Growing Youth Movers focuses on youth development from an early stage. The Growing Youth Movers youth program targets students from treaty home communities as well as their families. One of the leading roles of the program is to help students and their families transition into an urban setting.

Growing Youth Movers enhances the physical, social and emotional well-being of Aboriginal students and their families through three main approaches namely: programming, knowledge mobilization, and support.

Growing Youth Movers aims to create a connection with the youth first which then creates a space for learning regardless of all other factors that contribute to Aboriginal educational problems.

“It’s a neighbourhood with a story, that’s probably the best way to say it. Some people would say it’s poverty- and crime-ridden, but I try to remember there are lives there and families,” Lessard says. “It’s my same philosophy—create a space in the community where I can connect with young people and we can learn in that space, no matter what the activity.”

Growing Youth Movers Approach

Growing Youth Movers hires Indigenous students to facilitate the program. The organization also employs pre-service teachers and academics from various disciplines who are passionate about Aboriginal education.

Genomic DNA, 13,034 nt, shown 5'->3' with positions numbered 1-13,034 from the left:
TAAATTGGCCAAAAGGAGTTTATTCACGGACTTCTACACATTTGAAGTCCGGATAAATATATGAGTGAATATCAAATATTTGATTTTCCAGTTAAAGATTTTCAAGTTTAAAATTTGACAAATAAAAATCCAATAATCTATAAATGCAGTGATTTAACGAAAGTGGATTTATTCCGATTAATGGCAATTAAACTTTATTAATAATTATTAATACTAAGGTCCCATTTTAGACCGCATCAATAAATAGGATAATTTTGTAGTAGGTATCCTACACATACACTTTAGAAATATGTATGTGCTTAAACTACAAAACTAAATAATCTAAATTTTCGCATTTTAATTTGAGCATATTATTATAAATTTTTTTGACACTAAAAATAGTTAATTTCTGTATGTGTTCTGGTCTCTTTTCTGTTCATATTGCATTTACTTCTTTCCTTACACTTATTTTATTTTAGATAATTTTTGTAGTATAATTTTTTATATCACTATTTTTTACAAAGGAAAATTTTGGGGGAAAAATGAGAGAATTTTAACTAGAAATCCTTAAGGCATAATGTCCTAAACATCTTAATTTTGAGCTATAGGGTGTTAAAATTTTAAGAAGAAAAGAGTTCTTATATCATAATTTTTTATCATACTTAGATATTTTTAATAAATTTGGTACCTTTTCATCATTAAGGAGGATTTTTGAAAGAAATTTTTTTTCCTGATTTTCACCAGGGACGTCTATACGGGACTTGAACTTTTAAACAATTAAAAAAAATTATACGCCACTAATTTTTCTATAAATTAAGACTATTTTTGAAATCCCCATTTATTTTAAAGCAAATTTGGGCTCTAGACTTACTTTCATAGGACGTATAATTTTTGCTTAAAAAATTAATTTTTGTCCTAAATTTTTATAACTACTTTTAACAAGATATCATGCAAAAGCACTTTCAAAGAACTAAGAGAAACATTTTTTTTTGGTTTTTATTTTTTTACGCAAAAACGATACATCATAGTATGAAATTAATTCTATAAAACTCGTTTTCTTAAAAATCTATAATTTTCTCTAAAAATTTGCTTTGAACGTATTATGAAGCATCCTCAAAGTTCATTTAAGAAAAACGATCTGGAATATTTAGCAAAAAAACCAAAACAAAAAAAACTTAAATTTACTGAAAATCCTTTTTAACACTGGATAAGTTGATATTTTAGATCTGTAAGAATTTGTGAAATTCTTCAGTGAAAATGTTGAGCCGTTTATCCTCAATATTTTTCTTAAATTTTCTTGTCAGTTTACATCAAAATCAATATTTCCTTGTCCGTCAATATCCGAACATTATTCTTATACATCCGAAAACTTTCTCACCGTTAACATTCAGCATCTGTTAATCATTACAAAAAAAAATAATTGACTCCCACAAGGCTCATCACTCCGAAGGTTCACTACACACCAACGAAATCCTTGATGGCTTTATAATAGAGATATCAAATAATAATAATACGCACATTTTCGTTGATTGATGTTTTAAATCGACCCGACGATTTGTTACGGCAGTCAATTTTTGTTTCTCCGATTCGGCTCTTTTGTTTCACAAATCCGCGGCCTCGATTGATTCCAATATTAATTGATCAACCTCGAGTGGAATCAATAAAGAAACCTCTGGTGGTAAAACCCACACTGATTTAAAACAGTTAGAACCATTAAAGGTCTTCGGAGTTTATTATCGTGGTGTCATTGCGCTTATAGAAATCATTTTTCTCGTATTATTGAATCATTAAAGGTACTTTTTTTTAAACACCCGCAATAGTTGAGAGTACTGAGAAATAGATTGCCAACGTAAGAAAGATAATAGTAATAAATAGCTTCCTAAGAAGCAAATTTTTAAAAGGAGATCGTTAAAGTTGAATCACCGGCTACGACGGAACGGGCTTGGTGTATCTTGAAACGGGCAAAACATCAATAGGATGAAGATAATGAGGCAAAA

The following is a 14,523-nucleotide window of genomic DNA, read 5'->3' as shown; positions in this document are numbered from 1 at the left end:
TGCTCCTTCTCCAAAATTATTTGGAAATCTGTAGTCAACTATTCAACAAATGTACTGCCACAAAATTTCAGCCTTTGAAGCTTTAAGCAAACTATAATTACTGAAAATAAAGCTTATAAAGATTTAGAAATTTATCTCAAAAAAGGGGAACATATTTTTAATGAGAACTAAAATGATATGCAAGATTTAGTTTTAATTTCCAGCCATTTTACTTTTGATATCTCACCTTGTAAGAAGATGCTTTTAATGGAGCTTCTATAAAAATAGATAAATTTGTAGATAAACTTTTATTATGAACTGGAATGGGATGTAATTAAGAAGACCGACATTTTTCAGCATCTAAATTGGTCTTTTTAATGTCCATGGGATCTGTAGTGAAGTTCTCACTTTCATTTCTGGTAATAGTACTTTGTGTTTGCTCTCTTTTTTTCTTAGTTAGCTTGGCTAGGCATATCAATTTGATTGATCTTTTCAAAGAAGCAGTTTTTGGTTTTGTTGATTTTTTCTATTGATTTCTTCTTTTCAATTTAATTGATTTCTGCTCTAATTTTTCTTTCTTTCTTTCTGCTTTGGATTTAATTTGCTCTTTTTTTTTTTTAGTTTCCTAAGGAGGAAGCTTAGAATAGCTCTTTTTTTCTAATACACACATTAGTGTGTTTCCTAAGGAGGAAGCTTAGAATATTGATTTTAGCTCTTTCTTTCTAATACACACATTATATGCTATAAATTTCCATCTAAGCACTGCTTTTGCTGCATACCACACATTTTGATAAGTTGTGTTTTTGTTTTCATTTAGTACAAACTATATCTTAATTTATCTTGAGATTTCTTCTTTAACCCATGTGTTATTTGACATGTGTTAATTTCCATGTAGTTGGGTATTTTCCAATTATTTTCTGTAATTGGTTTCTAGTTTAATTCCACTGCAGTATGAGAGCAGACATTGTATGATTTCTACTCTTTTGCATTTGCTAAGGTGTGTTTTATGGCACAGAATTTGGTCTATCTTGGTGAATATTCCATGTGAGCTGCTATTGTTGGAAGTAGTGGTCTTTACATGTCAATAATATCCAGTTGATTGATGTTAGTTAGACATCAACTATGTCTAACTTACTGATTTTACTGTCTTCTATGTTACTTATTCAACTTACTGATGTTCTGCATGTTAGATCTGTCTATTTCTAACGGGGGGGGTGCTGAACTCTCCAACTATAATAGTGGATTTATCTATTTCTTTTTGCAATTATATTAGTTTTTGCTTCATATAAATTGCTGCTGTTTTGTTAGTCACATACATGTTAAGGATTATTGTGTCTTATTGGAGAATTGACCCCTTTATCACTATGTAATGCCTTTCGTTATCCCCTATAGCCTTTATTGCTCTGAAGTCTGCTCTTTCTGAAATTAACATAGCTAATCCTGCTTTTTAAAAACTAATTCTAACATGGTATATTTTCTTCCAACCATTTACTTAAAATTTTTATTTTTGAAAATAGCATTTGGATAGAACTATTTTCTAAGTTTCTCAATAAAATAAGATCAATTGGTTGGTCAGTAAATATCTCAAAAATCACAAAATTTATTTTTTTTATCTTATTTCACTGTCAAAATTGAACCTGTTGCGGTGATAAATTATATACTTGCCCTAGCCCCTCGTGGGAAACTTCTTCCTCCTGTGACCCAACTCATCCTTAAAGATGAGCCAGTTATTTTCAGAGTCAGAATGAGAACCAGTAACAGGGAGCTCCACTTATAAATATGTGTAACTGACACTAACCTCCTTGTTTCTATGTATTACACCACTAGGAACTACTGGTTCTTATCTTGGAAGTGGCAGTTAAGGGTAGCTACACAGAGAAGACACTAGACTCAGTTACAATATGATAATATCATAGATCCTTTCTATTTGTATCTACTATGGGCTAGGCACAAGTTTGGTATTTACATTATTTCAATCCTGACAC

Growing Youth Movers also has volunteers from the University as well as well as family members. Growing Youth Movers focuses on non-Aboriginal students and families who've had poor school experiences.

The program’s research work is centred on those experiences to formulate suitable remedies.

Growing Youth Movers has been around for more than three years now. According to Doctor Lessard, the program has evolved, grew, and received support throughout Canada. He also acknowledges that his research work in the program played a tremendous role in earning him the Pat Clifford Award.


Doctor Lessard is among the few educational scholars with a research agenda aimed at supporting Aboriginal students, their families, as well as classroom teachers, to foster the success of Indigenous learners.

Through his organization, Growing Youth Movers, and educational career, Doctor Lessard has helped discover significant socio-economic and cultural challenges faced by Aboriginal students in formal and informal learning settings.

His work already has the potential to transform how Indigenous learners should learn in Canada and around the globe. There is an emphasis on eliminating situational barriers present when Indigenous students pursue education. Learning starts with trying to understand Indigenous student's background and experiences and making sure Indigenous students are taught by educators who try to understand them.


Doctor Lessard is interviewed in a question and answer format (PDF)

Growing Young Movers article

Red Worn Runners A Narrative Inquiry into the Stories of Aboriginal Youth and Families in Urban Settings by Sean Lessard (PDF)

Doctor Lessard at Superior North Catholic

A session with Doctor Lessard at Superior North Catholic School Board November 2016
Photo of Doctor Lessard sharing his knowledge at the PA Day, November 2016